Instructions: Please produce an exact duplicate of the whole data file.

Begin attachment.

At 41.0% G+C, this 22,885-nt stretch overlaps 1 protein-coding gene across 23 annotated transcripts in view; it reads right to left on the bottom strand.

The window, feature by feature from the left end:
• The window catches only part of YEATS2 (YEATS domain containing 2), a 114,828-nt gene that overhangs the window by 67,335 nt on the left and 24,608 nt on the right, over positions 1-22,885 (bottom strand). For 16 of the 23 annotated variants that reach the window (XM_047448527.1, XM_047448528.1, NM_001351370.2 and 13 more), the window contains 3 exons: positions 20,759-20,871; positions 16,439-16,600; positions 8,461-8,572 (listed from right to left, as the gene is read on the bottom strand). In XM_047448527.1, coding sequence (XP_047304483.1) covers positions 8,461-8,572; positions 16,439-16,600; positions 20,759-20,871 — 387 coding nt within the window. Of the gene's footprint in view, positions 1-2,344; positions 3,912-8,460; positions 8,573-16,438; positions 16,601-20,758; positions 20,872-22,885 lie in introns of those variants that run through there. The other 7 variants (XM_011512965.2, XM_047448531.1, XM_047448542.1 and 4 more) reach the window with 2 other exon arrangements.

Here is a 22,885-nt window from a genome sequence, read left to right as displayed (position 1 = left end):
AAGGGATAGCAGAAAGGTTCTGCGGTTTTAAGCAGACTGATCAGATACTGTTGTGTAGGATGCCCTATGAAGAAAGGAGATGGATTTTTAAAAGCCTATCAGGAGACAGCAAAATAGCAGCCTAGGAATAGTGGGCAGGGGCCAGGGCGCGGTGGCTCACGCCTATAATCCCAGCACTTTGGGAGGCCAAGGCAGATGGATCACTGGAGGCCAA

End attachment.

At 41.0% G+C, this 22,885-nt stretch overlaps 1 protein-coding gene across 23 annotated transcripts in view; it reads right to left on the bottom strand.

The window, feature by feature from the left end:
• The window catches only part of YEATS2 (YEATS domain containing 2), a 114,828-nt gene that overhangs the window by 67,335 nt on the left and 24,608 nt on the right, over positions 1-22,885 (bottom strand). For 16 of the 23 annotated variants that reach the window (XM_047448527.1, XM_047448528.1, NM_001351370.2 and 13 more), the window contains 3 exons: positions 20,759-20,871; positions 16,439-16,600; positions 8,461-8,572 (listed from right to left, as the gene is read on the bottom strand). In XM_047448527.1, coding sequence (XP_047304483.1) covers positions 8,461-8,572; positions 16,439-16,600; positions 20,759-20,871 — 387 coding nt within the window. Of the gene's footprint in view, positions 1-2,344; positions 3,912-8,460; positions 8,573-16,438; positions 16,601-20,758; positions 20,872-22,885 lie in introns of those variants that run through there. The other 7 variants (XM_011512965.2, XM_047448531.1, XM_047448542.1 and 4 more) reach the window with 2 other exon arrangements.

Here is a 22,885-nt window from a genome sequence, read left to right as displayed (position 1 = left end):
AAGGGATAGCAGAAAGGTTCTGCGGTTTTAAGCAGACTGATCAGATACTGTTGTGTAGGATGCCCTATGAAGAAAGGAGATGGATTTTTAAAAGCCTATCAGGAGACAGCAAAATAGCAGCCTAGGAATAGTGGGCAGGGGCCAGGGCGCGGTGGCTCACGCCTATAATCCCAGCACTTTGGGAGGCCAAGGCAGATGGATCACTGGAGGCCAA